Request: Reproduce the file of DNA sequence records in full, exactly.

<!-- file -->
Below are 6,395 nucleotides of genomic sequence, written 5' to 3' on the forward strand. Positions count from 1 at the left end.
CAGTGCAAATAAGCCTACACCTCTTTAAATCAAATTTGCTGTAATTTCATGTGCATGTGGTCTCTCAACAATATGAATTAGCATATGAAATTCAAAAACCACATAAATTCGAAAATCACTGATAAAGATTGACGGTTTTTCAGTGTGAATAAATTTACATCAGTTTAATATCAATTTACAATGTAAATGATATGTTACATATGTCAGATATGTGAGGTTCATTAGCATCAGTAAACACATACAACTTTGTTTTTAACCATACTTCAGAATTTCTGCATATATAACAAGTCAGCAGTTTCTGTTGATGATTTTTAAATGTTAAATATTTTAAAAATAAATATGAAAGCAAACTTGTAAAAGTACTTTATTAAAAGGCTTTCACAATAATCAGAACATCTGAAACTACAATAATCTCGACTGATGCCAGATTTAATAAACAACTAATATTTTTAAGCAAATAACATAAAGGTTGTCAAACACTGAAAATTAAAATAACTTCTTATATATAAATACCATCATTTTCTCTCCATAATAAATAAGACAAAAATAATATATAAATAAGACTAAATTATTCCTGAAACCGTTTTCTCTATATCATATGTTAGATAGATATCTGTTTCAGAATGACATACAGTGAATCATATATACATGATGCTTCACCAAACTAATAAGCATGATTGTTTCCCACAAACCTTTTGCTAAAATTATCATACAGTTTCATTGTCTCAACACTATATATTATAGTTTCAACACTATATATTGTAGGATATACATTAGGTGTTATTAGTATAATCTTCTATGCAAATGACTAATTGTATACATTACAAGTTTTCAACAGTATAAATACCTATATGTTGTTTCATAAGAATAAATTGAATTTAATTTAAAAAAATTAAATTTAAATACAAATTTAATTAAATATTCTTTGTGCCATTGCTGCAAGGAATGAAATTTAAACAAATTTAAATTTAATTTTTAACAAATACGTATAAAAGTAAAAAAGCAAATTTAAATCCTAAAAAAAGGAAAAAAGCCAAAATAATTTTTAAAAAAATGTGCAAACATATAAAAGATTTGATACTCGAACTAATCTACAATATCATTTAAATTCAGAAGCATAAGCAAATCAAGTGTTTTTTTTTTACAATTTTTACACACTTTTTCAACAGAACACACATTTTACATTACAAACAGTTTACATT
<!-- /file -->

Below are 6,395 nucleotides of genomic sequence, written 5' to 3' on the forward strand. Positions count from 1 at the left end.
CAGTGCAAATAAGCCTACACCTCTTTAAATCAAATTTGCTGTAATTTCATGTGCATGTGGTCTCTCAACAATATGAATTAGCATATGAAATTCAAAAACCACATAAATTCGAAAATCACTGATAAAGATTGACGGTTTTTCAGTGTGAATAAATTTACATCAGTTTAATATCAATTTACAATGTAAATGATATGTTACATATGTCAGATATGTGAGGTTCATTAGCATCAGTAAACACATACAACTTTGTTTTTAACCATACTTCAGAATTTCTGCATATATAACAAGTCAGCAGTTTCTGTTGATGATTTTTAAATGTTAAATATTTTAAAAATAAATATGAAAGCAAACTTGTAAAAGTACTTTATTAAAAGGCTTTCACAATAATCAGAACATCTGAAACTACAATAATCTCGACTGATGCCAGATTTAATAAACAACTAATATTTTTAAGCAAATAACATAAAGGTTGTCAAACACTGAAAATTAAAATAACTTCTTATATATAAATACCATCATTTTCTCTCCATAATAAATAAGACAAAAATAATATATAAATAAGACTAAATTATTCCTGAAACCGTTTTCTCTATATCATATGTTAGATAGATATCTGTTTCAGAATGACATACAGTGAATCATATATACATGATGCTTCACCAAACTAATAAGCATGATTGTTTCCCACAAACCTTTTGCTAAAATTATCATACAGTTTCATTGTCTCAACACTATATATTATAGTTTCAACACTATATATTGTAGGATATACATTAGGTGTTATTAGTATAATCTTCTATGCAAATGACTAATTGTATACATTACAAGTTTTCAACAGTATAAATACCTATATGTTGTTTCATAAGAATAAATTGAATTTAATTTAAAAAAATTAAATTTAAATACAAATTTAATTAAATATTCTTTGTGCCATTGCTGCAAGGAATGAAATTTAAACAAATTTAAATTTAATTTTTAACAAATACGTATAAAAGTAAAAAAGCAAATTTAAATCCTAAAAAAAGGAAAAAAGCCAAAATAATTTTTAAAAAAATGTGCAAACATATAAAAGATTTGATACTCGAACTAATCTACAATATCATTTAAATTCAGAAGCATAAGCAAATCAAGTGTTTTTTTTTTACAATTTTTACACACTTTTTCAACAGAACACACATTTTACATTACAAACAGTTTACATT